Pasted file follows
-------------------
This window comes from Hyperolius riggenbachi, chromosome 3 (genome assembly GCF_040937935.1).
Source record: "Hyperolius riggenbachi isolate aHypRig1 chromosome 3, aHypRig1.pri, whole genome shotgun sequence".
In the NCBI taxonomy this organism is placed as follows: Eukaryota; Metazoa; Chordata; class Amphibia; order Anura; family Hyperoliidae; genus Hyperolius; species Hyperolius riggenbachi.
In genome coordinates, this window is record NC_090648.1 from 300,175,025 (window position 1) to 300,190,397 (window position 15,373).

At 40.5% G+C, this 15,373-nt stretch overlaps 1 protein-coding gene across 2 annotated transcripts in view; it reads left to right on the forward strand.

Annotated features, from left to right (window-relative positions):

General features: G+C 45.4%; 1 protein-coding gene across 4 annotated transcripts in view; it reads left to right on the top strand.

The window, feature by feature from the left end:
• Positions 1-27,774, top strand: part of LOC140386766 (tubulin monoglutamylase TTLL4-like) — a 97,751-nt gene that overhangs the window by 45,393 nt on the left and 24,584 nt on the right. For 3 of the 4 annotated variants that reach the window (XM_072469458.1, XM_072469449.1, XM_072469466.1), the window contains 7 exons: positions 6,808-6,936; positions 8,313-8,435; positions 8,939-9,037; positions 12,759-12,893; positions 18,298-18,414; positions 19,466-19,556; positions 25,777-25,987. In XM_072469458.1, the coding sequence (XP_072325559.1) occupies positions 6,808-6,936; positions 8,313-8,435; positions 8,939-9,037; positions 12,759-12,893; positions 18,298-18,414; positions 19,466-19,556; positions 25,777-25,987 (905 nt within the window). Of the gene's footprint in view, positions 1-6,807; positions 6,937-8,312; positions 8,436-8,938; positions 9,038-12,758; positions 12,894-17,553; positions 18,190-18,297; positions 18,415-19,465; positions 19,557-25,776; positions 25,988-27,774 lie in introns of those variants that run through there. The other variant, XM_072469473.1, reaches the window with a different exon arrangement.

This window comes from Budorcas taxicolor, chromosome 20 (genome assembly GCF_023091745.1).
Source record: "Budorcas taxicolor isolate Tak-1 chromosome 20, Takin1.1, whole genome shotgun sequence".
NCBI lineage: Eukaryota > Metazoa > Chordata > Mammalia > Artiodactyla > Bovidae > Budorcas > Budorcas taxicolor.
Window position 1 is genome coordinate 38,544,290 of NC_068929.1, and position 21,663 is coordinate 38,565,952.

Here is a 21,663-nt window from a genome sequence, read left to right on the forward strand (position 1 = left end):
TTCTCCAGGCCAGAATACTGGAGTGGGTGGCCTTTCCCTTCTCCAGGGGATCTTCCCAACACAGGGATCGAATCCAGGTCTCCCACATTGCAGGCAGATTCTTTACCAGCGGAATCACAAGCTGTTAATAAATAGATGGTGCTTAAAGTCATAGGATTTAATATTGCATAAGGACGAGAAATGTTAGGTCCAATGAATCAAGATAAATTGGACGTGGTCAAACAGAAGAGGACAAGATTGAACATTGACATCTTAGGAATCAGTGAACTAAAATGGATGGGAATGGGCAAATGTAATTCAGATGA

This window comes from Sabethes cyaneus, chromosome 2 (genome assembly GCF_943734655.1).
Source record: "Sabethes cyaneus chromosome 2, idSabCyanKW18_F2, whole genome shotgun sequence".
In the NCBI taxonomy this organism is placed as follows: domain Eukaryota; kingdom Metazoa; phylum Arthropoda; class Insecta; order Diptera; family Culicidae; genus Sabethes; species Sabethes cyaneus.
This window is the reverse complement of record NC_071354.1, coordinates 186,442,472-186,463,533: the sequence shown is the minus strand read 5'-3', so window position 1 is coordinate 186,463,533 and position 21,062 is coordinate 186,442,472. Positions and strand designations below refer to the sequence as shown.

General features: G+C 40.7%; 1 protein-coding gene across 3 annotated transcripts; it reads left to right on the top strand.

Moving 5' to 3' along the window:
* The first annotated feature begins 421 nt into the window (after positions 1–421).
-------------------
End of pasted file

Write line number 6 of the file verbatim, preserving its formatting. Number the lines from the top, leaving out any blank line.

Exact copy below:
Annotated features, from left to right (window-relative positions):